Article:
Breaking the silence around menstrual hygiene

Date: 25th February 2020

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By Trupti Ashtankar and Charlotte Jenner

Mumbai, India – In many communities across India, menstruation and related hygiene practices are socially and culturally sensitive issues, shrouded in silence and perpetuated by myths or social taboos. As a result, women (and men) often lack essential information about the cause of menstruation, as well as safe menstrual hygiene practices.

Silence around menstruation and menstrual hygiene not only limits women’s knowledge regarding sexual and reproductive health and safe behaviours, but can lead to misinformation that fuels stigma and discrimination against women, threatens bodily integrity, health and privacy and contributes to trauma, pain and indignity. Lack of information and understanding of menstrual hygiene also negatively impacts safe and effective waste management of hygiene products.

With the aim of breaking the silence and creating positive behaviour change regarding menstruation and menstrual hygiene, WSSCC, organized a five-day Menstrual Hygiene Management (MHM) workshop – called the MHM Lab or Makawari ki Pathshala – in partnership with the Centre for the Study of Social Change (CSSC) and the Centre for Urban Innovation (CUI), in Mumbai.

From 7-11 January 2020, a total of thirty-one community health workers took part in the MHM Lab, which provided participants with training on the science of menstruation, the different products available for managing menstruation, safe disposal methods and breaking the social taboos that impact women’s lives.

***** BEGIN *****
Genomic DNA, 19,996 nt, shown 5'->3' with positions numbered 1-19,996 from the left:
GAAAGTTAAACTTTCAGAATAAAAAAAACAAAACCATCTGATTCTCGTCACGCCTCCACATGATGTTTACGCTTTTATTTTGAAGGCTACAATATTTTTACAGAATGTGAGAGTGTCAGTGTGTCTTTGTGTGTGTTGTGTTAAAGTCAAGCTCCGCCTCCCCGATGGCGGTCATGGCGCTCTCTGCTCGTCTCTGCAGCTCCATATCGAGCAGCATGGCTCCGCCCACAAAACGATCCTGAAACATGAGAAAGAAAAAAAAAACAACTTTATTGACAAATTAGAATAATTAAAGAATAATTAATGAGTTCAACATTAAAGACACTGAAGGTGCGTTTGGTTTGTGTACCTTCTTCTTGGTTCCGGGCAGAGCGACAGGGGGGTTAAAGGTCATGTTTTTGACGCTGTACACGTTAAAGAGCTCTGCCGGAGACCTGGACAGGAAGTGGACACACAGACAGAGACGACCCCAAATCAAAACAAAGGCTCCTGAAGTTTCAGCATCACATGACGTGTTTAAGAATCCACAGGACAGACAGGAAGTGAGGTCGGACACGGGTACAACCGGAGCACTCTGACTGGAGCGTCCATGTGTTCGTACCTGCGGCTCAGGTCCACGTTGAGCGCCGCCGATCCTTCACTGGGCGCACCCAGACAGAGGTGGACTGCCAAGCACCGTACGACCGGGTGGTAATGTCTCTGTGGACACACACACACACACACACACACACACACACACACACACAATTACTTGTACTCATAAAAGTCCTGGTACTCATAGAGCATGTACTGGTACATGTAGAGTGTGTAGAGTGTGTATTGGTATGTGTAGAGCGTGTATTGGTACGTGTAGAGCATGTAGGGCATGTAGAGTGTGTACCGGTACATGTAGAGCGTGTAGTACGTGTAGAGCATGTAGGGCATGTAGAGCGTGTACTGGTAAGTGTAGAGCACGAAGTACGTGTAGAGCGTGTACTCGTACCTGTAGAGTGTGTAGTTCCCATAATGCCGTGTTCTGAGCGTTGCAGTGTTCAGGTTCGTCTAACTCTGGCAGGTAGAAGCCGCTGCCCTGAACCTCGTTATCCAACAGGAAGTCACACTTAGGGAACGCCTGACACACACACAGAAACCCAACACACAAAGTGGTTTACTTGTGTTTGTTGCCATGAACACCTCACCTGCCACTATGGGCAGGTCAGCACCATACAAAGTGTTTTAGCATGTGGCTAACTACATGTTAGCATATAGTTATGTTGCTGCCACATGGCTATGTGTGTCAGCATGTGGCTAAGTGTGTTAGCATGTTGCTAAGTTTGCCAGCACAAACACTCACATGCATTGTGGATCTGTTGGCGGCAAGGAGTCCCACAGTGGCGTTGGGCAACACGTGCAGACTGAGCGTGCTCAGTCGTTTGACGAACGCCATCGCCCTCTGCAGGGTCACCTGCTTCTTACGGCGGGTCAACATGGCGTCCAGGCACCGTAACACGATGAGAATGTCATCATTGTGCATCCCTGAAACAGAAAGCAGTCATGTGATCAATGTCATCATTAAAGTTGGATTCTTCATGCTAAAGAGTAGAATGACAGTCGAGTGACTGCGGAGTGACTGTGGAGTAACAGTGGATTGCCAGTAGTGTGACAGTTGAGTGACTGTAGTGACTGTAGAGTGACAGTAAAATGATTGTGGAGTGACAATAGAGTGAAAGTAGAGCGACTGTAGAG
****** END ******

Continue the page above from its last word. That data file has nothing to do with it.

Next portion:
Community health workers participating in the MHM Lab using interactive visual aids as a part of their training.

Participants were trained in safe and sustainable practices for managing menstruation, with special attention given to raising awareness on menstrual hygiene among marginalized groups, using WSSCC tools. For example, the Mahawari Chakra or ‘Menstruation Wheel’ was used to help health workers to visualize the monthly cycle, as well as answer questions on pain, blood and tissue/uterine wall discharge. The use of this tool also provided the opportunity to talk about conception.

The workshop participants were given the chance to demonstrate what they had learned in their training during a field visit to a community centre, where they carried out activities on menstruation and menstrual hygiene with local women and girls.

Community health workers participating in the MHM Lab use the Menstruation Wheel to explain menstruation to a group of women and girls during a field visit to a local community centre

The workshop culminated in certification of the community health workers as ‘Master Trainers’, who will go on to empower women and girls in their communities to regain control of a basic but fundamental part of their well-being – through safe and hygienic menstrual management, as well as safe reuse and/or disposal of menstrual hygiene products. As well as receiving their certification, the community health workers took the following pledge, committing to spread awareness amongst their communities:

We will break the silence on menstruation.

We will not feel shy, but be proud of it.

We will talk about it with our families and the society at large

MHM Lab participant receives her certification as a Master Trainer

As an outcome of the MHM Lab, each community health worker also created a detailed three-month Action Plan for Menstrual Hygiene Management, tailored to a specific target group and location. These Action Plans will help to guide their work, to increase knowledge on MHM and catalyse behaviour change.

The MHM Lab provides an important example of WSSCC’s work with partners, to bring menstrual hygiene out of the shadows –through simple yet effective approaches to awareness raising and behaviour change at the community level –impacting women across diverse geographies and a wide range of cultural contexts.

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